from the zero-actual-oversight dept
Big wireless carriers haven’t been exactly honest when it comes to the looming fifth-generation wireless standard (5G). Eager to use the improvements to charge higher rates and sell new gear, carriers and network vendors are dramatically over-hyping where the service is actually available, and what it can actually do. Some, like AT&T, have gone so far as to actively mislead customers by pretending that its existing 4G networks are actually 5G. AT&T took this to the next level last year by issuing phone updates that changed the 4G icon to “5GE” on customer phones, despite the fact that actual 5G isn’t really available.
Sprint sued AT&T last year for being misleading, but the suit was settled (likely so Sprint could focus on its merger with T-Mobile) without much coming of it. AT&T’s competitors also complained via the Better Business Bureau’s National Advertising Division (NAD), which is a “self-regulatory” system designed to help companies settle disputes without the involvement of regulators. After a year of bickering and appeals, NARB (the enforcement arm of NAD) finally ruled last week that the practice was misleading and the ads should be discontinued:
“Agreeing with NAD?s findings and recommendations, the NARB panel determined that both claims will mislead reasonable consumers into believing that AT&T is offering a 5G network and recommended that the claims be discontinued. At NAD and on appeal, it was not disputed that the AT&T network is not a 5G network. The NARB Panel agreed with NAD?s analysis and concluded that the term ?Evolution? is not likely to alert consumers to the fact that the service is not 5G. The Panel noted that the current prevalent technology in wireless is 4G LTE, and LTE stands for ?evolution.? Thus, consumers may well interpret ?Evolution? in the challenged claims as signifying that AT&T?s technology has already evolved into 5G.”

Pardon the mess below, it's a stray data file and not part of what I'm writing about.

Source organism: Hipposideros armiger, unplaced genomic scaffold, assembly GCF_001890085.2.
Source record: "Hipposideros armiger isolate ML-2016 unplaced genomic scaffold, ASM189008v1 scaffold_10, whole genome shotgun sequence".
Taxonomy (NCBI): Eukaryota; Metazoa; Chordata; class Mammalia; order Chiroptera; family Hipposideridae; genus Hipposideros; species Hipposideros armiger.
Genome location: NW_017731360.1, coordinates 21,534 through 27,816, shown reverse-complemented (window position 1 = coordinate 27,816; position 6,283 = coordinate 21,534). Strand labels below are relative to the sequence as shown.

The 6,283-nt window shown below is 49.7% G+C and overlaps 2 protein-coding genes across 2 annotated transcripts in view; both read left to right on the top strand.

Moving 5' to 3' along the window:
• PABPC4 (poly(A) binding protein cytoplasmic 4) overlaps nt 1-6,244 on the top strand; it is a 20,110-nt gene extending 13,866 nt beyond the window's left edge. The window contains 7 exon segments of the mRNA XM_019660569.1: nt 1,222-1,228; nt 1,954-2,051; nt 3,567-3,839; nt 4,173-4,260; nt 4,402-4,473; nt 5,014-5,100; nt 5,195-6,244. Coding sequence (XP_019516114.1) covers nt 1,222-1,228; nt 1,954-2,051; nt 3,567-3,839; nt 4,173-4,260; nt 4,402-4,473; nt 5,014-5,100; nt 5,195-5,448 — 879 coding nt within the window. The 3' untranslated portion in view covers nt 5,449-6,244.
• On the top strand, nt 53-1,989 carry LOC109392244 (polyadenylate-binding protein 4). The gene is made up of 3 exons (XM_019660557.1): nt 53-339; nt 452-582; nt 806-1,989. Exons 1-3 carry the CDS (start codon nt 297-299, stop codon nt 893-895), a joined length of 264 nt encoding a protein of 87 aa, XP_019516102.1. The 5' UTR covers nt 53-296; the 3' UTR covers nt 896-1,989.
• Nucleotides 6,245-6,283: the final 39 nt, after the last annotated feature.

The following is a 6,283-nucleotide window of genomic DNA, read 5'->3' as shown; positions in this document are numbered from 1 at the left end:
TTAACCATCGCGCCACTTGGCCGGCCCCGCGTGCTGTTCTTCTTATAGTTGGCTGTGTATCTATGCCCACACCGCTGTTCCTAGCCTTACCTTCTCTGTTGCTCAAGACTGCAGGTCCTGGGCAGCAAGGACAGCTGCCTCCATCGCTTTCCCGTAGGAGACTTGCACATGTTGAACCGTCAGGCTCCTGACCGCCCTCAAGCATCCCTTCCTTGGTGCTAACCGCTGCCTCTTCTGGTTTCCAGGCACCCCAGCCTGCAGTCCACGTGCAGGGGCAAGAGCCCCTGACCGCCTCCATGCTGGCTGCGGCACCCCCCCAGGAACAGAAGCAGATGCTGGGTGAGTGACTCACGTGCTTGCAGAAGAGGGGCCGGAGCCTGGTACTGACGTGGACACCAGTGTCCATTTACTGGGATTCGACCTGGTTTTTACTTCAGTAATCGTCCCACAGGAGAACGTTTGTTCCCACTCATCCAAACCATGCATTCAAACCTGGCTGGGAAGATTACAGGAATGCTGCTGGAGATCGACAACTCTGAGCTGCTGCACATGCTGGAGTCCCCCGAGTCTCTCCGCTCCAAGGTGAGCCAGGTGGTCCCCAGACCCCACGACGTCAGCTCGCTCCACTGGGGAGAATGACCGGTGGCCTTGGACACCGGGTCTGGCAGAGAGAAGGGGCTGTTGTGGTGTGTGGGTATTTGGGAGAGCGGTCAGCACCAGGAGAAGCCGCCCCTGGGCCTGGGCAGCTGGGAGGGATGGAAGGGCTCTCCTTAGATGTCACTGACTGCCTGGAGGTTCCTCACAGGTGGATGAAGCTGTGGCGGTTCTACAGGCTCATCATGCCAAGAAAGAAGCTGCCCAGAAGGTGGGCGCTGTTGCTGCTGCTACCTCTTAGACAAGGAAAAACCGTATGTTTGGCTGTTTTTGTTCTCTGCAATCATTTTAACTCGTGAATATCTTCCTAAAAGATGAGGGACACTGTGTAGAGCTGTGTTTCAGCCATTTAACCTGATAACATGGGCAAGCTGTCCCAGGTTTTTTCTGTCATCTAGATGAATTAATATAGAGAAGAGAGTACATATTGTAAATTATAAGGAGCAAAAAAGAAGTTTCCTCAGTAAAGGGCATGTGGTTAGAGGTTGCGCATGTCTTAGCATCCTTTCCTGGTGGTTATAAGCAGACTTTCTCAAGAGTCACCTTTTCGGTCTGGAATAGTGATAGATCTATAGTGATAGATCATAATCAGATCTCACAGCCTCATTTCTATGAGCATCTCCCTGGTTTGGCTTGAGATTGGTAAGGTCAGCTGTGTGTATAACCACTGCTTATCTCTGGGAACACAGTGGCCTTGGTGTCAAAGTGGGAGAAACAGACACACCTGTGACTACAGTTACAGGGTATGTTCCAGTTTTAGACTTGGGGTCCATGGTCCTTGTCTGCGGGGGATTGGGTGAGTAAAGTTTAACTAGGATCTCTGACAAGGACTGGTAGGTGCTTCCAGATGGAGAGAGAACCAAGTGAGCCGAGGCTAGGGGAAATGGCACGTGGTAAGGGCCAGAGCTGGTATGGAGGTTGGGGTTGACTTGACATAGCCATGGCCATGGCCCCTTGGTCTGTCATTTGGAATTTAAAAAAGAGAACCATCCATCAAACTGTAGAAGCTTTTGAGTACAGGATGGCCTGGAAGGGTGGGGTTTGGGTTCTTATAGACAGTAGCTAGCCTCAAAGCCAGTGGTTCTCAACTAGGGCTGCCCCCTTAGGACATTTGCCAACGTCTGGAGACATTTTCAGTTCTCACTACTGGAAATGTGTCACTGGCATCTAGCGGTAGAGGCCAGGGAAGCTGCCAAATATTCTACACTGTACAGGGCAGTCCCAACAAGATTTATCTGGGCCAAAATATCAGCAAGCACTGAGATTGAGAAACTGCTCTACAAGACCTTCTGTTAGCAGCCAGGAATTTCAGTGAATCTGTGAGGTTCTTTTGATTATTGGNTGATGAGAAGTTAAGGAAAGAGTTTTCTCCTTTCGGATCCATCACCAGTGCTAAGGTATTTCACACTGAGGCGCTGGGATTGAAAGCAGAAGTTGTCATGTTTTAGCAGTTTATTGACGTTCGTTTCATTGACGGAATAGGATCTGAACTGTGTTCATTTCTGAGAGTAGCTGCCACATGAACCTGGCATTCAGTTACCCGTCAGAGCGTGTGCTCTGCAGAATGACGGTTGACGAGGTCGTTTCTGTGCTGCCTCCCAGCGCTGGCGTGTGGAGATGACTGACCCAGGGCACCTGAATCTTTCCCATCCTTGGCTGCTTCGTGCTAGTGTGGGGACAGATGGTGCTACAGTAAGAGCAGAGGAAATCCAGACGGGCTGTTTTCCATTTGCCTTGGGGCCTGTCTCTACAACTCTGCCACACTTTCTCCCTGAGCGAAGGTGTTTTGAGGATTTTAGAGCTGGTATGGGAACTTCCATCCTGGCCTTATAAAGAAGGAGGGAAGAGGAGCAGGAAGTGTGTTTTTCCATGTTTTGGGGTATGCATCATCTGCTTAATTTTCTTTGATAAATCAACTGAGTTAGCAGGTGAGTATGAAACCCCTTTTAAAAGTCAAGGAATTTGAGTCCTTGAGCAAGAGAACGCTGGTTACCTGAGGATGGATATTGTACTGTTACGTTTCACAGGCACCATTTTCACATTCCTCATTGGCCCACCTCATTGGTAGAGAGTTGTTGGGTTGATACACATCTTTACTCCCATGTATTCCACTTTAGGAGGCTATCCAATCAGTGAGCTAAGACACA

AT&T says it will stop using the ads (months after they’d already aired), but there’s no indication that AT&T will stop using the fake 5G icon on user phones, because the icons themselves aren’t technically ads:
“But AT&T said the NARB’s recommendation only applies to its advertising and therefore will not affect the one element that really matters: Its service icon…”
Again, such “self regulatory” systems are usually designed to pre-empt actual, tough actual regulatory enforcement, often to the detriment of confused consumers and the truth. I’ve lost track of the times over the last decade NAD doled out a dainty wrist slap months or years after the misleading advertisements have aired, be they false claims of nationwide wireless coverage or bogus ISP claims about the availability of fiber. With the FCC all but an absentee landlord in the Trump era, there’s simply no accountability for misleading your customers provided you’re even marginally clever about it.
In this case, AT&T can keep pretending its 4G network is 5G, right up until actual 5G is made available to those customers. But the industry’s efforts to misrepresent where 5G is and what it can do have a major downside the industry has chosen to ignore: it “teaches” consumers to associate 5G not with better service, but with hype and disappointment. And with studies showing that US 5G is actually far slower and spottier than many overseas deployments, there’s going to be a lot of disappointment to go around.